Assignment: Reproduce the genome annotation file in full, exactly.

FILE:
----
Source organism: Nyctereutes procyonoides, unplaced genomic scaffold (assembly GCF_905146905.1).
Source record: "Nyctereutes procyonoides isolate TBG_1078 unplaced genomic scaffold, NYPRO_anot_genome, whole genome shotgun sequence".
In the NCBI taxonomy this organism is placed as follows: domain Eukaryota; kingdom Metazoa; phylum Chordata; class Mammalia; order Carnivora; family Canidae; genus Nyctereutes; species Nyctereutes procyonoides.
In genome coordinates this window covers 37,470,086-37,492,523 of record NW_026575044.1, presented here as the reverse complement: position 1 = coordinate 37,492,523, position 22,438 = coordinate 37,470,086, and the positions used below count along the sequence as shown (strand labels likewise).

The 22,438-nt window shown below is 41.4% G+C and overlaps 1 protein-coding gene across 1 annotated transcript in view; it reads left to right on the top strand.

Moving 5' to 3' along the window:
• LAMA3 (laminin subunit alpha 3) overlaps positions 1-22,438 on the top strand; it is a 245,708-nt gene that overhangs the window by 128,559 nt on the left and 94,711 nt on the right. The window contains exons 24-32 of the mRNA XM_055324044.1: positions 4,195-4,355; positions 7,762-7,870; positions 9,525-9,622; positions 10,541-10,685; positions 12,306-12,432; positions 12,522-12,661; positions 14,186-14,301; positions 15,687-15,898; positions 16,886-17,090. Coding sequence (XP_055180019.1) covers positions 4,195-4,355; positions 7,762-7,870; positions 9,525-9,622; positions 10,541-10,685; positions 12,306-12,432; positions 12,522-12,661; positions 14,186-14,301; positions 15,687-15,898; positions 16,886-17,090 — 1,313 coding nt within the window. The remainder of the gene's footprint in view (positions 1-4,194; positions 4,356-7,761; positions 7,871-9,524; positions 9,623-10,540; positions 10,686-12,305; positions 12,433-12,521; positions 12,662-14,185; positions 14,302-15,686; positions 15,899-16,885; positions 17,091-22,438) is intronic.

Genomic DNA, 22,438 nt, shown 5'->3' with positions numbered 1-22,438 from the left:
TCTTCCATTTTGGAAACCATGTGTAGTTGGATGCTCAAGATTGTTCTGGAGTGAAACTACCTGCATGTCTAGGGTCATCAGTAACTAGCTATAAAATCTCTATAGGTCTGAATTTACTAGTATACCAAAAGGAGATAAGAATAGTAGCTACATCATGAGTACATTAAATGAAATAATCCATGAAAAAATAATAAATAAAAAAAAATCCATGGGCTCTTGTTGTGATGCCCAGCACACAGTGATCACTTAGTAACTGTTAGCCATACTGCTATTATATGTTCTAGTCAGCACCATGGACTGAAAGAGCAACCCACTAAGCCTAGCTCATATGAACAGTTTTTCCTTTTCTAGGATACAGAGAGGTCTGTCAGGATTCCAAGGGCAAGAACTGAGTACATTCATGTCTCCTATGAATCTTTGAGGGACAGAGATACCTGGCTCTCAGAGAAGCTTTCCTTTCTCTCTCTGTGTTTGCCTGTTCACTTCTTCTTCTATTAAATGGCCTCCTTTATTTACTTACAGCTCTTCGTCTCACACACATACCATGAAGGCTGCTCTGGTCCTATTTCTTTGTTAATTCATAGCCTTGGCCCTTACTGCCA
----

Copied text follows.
Source organism: Nyctereutes procyonoides, unplaced genomic scaffold (assembly GCF_905146905.1).
Source record: "Nyctereutes procyonoides isolate TBG_1078 unplaced genomic scaffold, NYPRO_anot_genome, whole genome shotgun sequence".
In the NCBI taxonomy this organism is placed as follows: domain Eukaryota; kingdom Metazoa; phylum Chordata; class Mammalia; order Carnivora; family Canidae; genus Nyctereutes; species Nyctereutes procyonoides.
In genome coordinates this window covers 37,470,086-37,492,523 of record NW_026575044.1, presented here as the reverse complement: position 1 = coordinate 37,492,523, position 22,438 = coordinate 37,470,086, and the positions used below count along the sequence as shown (strand labels likewise).

The 22,438-nt window shown below is 41.4% G+C and overlaps 1 protein-coding gene across 1 annotated transcript in view; it reads left to right on the top strand.

Moving 5' to 3' along the window:
• LAMA3 (laminin subunit alpha 3) overlaps positions 1-22,438 on the top strand; it is a 245,708-nt gene that overhangs the window by 128,559 nt on the left and 94,711 nt on the right. The window contains exons 24-32 of the mRNA XM_055324044.1: positions 4,195-4,355; positions 7,762-7,870; positions 9,525-9,622; positions 10,541-10,685; positions 12,306-12,432; positions 12,522-12,661; positions 14,186-14,301; positions 15,687-15,898; positions 16,886-17,090. Coding sequence (XP_055180019.1) covers positions 4,195-4,355; positions 7,762-7,870; positions 9,525-9,622; positions 10,541-10,685; positions 12,306-12,432; positions 12,522-12,661; positions 14,186-14,301; positions 15,687-15,898; positions 16,886-17,090 — 1,313 coding nt within the window. The remainder of the gene's footprint in view (positions 1-4,194; positions 4,356-7,761; positions 7,871-9,524; positions 9,623-10,540; positions 10,686-12,305; positions 12,433-12,521; positions 12,662-14,185; positions 14,302-15,686; positions 15,899-16,885; positions 17,091-22,438) is intronic.

Genomic DNA, 22,438 nt, shown 5'->3' with positions numbered 1-22,438 from the left:
TCTTCCATTTTGGAAACCATGTGTAGTTGGATGCTCAAGATTGTTCTGGAGTGAAACTACCTGCATGTCTAGGGTCATCAGTAACTAGCTATAAAATCTCTATAGGTCTGAATTTACTAGTATACCAAAAGGAGATAAGAATAGTAGCTACATCATGAGTACATTAAATGAAATAATCCATGAAAAAATAATAAATAAAAAAAAATCCATGGGCTCTTGTTGTGATGCCCAGCACACAGTGATCACTTAGTAACTGTTAGCCATACTGCTATTATATGTTCTAGTCAGCACCATGGACTGAAAGAGCAACCCACTAAGCCTAGCTCATATGAACAGTTTTTCCTTTTCTAGGATACAGAGAGGTCTGTCAGGATTCCAAGGGCAAGAACTGAGTACATTCATGTCTCCTATGAATCTTTGAGGGACAGAGATACCTGGCTCTCAGAGAAGCTTTCCTTTCTCTCTCTGTGTTTGCCTGTTCACTTCTTCTTCTATTAAATGGCCTCCTTTATTTACTTACAGCTCTTCGTCTCACACACATACCATGAAGGCTGCTCTGGTCCTATTTCTTTGTTAATTCATAGCCTTGGCCCTTACTGCCA